The long view: Netanyahu near the Egyptian-Israeli border, January 2010.

Israeli national security strategy can seem baffling. Many observers in the United States and Europe, for example, wonder how Israeli Prime Minister Benjamin Netanyahu could have warned for years that Iran’s nuclear program posed an existential threat to Israel yet has balked at the international community’s attempts to defang it. By raising concerns about the nuclear deal between Iran and five great powers without offering a convincing alternative, Netanyahu has appeared to oppose any solution at all. Instead, as Philip Hammond, the British foreign secretary, said in July, Netanyahu is acting as though he would prefer a “permanent state of standoff” with Tehran.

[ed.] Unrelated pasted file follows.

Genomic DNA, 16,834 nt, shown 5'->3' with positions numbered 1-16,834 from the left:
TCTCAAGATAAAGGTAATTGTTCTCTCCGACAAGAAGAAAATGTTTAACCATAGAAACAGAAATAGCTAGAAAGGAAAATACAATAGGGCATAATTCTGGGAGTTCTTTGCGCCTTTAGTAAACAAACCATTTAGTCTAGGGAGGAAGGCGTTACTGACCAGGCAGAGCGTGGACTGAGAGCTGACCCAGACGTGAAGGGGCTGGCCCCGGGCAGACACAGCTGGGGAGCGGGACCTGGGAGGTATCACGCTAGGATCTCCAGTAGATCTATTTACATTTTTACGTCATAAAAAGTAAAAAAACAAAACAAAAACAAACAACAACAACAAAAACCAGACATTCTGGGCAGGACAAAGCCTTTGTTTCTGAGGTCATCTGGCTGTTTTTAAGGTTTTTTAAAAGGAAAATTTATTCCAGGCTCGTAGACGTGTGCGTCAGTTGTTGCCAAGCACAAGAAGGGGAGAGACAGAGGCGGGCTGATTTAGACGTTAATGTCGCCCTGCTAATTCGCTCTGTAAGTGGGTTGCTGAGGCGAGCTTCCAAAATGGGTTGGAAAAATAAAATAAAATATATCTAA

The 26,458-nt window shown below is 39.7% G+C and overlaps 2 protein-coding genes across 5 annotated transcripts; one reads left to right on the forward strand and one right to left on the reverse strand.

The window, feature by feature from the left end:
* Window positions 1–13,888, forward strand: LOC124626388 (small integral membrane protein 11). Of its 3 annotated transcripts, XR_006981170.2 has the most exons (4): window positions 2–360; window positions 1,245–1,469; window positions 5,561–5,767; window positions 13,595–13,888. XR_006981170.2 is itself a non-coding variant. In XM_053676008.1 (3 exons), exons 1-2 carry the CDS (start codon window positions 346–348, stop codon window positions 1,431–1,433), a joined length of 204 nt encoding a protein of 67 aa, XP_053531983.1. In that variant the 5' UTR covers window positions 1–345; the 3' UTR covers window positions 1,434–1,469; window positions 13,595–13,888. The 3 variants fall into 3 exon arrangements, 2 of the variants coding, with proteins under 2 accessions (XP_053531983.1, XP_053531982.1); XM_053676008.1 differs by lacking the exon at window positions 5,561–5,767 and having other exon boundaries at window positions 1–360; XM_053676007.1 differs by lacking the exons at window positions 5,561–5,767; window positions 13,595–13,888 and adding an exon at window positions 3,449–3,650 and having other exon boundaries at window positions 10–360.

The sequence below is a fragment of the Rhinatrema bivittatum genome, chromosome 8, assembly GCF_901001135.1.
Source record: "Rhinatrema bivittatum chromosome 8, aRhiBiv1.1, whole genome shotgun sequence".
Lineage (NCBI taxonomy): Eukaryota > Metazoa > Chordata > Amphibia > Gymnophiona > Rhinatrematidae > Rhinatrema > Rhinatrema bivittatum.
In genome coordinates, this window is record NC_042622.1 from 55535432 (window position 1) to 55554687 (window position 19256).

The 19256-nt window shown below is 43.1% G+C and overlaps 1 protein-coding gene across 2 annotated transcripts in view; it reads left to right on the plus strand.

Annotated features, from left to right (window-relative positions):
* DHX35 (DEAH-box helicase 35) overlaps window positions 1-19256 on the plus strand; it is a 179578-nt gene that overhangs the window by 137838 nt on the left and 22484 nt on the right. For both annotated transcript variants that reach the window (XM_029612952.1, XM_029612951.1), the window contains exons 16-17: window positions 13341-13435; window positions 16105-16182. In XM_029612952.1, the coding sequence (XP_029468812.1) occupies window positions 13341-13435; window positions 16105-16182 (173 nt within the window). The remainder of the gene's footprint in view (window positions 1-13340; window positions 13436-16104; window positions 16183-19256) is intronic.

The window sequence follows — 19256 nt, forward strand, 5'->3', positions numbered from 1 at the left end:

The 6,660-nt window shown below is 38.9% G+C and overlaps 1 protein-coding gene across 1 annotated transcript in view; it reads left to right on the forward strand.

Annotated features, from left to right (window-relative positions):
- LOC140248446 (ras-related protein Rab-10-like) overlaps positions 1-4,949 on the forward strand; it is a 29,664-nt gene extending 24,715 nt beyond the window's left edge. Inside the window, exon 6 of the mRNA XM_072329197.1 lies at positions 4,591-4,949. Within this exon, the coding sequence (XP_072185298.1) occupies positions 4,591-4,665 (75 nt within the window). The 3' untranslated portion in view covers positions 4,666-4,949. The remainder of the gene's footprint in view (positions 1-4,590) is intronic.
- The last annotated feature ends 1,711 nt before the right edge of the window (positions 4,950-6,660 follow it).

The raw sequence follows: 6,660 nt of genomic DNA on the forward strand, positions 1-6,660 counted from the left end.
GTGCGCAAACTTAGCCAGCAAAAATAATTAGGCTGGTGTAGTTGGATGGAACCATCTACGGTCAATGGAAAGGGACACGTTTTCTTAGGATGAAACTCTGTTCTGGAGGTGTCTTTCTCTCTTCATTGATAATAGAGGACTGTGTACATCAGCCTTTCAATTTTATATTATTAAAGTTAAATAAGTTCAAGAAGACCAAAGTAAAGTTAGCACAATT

Nor do Israeli leaders seem to have a clear answer in mind for how to solve the country’s conflict with the Palestinians. The country faces nearly universal opprobrium for its occupation of the West Bank and the looming possibility that it will have to

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  • NATAN SACHS is a Fellow at the Brookings Institution’s Center for Middle East Policy and the author of the forthcoming book Does Israel Have a Plan? Follow him on Twitter @natansachs.
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